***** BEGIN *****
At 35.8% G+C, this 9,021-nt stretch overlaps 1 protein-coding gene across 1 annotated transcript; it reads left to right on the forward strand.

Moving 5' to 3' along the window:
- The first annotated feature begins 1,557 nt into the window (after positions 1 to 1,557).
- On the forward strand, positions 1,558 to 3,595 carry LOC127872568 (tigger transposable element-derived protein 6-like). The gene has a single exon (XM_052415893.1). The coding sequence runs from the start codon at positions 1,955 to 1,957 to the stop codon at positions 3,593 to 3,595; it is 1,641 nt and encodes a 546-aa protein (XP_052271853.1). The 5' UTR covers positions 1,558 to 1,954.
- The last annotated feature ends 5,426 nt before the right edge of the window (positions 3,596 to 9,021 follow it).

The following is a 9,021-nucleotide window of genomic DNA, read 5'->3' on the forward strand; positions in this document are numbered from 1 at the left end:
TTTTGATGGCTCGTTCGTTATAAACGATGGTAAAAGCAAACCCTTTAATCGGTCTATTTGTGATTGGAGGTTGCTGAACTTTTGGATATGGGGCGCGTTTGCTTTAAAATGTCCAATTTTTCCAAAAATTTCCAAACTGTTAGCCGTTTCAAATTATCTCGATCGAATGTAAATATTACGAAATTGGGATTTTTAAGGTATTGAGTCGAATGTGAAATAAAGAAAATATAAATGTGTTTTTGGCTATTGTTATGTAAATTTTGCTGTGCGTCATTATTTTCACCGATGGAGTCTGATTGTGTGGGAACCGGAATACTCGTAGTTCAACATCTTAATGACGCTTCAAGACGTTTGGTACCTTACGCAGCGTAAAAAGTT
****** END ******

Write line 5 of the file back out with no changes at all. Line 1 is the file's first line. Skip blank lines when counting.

- The last annotated feature ends 5,426 nt before the right edge of the window (positions 3,596 to 9,021 follow it).